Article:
Preview: Packers thriving despite injuries

Perhaps no team in the league has suffered as many significant injuries as the Green Bay Packers, but they are still in contention for the NFC North. We take a position-by-position look at how they've patched it together.

The Vikings have been the king of the hill of the NFC North with a pair of division titles the last two seasons. Last year, they needed a sweep of the Green Bay Packers to assure their second division title despite winning 12 games. This year, the most the Vikings can win is 10 games and, with a loss in hand to the Packers, a defeat Sunday at the Metrodome would all but eliminate any postseason chance the Vikings might have.

The Packers are coming into the game about as healthy as they have been all season, which is saying something considering that they have already had 11 players lost for the season, including five starters – tight end Jermichael Finley, OT Mark Tauscher, RB Ryan Grant, LB Nick Barnett and LB Brady Poppinga – who have all landed on injured reserve. Regardless, the Packers are in position to control their own playoff destiny. They sit at 6-3 looking to remain tied with the Bears atop the NFC North and, in doing so, could put a dagger in the Vikings similar to the one the Vikings put in Green Bay when they won at Lambeau Field last November.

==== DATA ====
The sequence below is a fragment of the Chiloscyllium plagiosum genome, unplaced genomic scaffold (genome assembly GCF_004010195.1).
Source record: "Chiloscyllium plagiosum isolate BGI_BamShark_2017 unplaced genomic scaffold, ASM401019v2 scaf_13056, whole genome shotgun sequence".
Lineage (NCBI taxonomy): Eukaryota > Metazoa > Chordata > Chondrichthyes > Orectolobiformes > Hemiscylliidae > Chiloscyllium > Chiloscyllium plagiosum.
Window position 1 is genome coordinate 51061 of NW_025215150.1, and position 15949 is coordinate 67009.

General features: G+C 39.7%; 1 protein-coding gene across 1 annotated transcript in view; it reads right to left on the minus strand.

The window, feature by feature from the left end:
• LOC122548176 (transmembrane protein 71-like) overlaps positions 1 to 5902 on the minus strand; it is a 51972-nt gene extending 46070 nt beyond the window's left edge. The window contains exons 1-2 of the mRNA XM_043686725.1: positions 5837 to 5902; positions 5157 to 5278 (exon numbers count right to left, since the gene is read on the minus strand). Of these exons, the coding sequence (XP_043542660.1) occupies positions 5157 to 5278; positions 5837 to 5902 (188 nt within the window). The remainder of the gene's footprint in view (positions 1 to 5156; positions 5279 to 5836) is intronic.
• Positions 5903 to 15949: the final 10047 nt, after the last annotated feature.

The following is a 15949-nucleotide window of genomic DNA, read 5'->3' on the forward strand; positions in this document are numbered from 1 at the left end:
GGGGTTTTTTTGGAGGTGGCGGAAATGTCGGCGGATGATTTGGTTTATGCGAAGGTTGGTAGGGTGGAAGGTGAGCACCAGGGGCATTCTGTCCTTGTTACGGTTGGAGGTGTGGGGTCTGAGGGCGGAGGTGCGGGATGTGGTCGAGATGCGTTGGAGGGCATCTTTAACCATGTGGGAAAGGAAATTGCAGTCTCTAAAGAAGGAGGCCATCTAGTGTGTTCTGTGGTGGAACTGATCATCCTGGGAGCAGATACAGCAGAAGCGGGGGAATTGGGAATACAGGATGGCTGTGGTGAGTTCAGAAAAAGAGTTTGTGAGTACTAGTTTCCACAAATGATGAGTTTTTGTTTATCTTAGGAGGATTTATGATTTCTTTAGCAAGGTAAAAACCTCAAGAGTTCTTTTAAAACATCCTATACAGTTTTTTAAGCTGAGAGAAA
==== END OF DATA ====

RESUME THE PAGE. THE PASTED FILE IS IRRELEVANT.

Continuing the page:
The biggest difference between this year's Packers and last year's team is that Green Bay has been paced by its defense, not its offense. Coming off two impressive seasons, Aaron Rodgers has been forced to pass more because of an inconsistent running game that took a big hit when Grant went on injured reserve after the first game of the season. Rodgers has been impressive, throwing for 2,300 yards with 15 touchdowns and a passer rating of 90.6. But he has thrown nine interceptions – two more than he threw in all of 2009. He is dangerous with his feet as well. He has rushed for 173 yards and is tied for the team lead with three rushing TDs. One of the keys to victory for the Vikings will be to collapse the pocket around Rodgers. If given time, he will pick the Vikings defense apart.

The running game has been cobbled together since Grant went down just eight carries into his 2010 season. Brandon Jackson has emerged as the primary running threat, carrying 108 times for 460 yards and three touchdowns. He averages about a dozen carries a game for about 60 yards, which isn't the kind of production needed for a go-to back. Fullback John Kuhn has picked up some of the slack, rushing 62 times for 225 yards. He doesn't have any moves – he's more of a bulldozer – but he will be key to the game only with respect to the crowd reaction when he runs. Like Moose Johnston of the Cowboys, fans chant "Ku-u-u-uhn!" when he runs the ball. If that chant can be heard when the Packers have the ball, it could be a bad sign for having the deafening home-field advantage the Vikings typically enjoy at the Metrodome. This is a two-man rushing corps – fullback Korey Hall has neither a rushing attempt nor a reception – that doesn't have a lot of explosion. If the Vikings can bottle them up, it will force the Packers to become more one-dimensional on offense.